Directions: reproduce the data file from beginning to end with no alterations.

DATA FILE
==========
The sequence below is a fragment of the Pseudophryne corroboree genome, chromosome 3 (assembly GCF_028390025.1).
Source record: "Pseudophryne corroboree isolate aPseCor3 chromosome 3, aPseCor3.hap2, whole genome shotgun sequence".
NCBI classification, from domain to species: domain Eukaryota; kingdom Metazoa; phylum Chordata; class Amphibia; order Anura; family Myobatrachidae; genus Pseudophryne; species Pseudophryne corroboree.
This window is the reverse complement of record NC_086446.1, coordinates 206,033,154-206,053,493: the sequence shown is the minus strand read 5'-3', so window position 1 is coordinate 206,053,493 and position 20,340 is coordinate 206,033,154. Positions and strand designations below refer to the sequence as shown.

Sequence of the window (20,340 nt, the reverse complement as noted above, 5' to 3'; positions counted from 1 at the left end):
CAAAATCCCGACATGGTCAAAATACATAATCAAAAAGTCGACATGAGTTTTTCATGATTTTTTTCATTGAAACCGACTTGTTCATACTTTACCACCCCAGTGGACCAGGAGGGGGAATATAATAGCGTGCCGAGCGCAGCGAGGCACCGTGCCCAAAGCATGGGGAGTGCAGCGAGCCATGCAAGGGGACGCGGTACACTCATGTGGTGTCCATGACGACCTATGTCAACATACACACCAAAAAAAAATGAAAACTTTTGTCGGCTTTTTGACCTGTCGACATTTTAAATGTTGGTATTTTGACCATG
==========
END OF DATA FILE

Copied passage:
The sequence below is a fragment of the Pseudophryne corroboree genome, chromosome 3 (assembly GCF_028390025.1).
Source record: "Pseudophryne corroboree isolate aPseCor3 chromosome 3, aPseCor3.hap2, whole genome shotgun sequence".
NCBI classification, from domain to species: domain Eukaryota; kingdom Metazoa; phylum Chordata; class Amphibia; order Anura; family Myobatrachidae; genus Pseudophryne; species Pseudophryne corroboree.
This window is the reverse complement of record NC_086446.1, coordinates 206,033,154-206,053,493: the sequence shown is the minus strand read 5'-3', so window position 1 is coordinate 206,053,493 and position 20,340 is coordinate 206,033,154. Positions and strand designations below refer to the sequence as shown.

Sequence of the window (20,340 nt, the reverse complement as noted above, 5' to 3'; positions counted from 1 at the left end):
CAAAATCCCGACATGGTCAAAATACATAATCAAAAAGTCGACATGAGTTTTTCATGATTTTTTTCATTGAAACCGACTTGTTCATACTTTACCACCCCAGTGGACCAGGAGGGGGAATATAATAGCGTGCCGAGCGCAGCGAGGCACCGTGCCCAAAGCATGGGGAGTGCAGCGAGCCATGCAAGGGGACGCGGTACACTCATGTGGTGTCCATGACGACCTATGTCAACATACACACCAAAAAAAAATGAAAACTTTTGTCGGCTTTTTGACCTGTCGACATTTTAAATGTTGGTATTTTGACCATG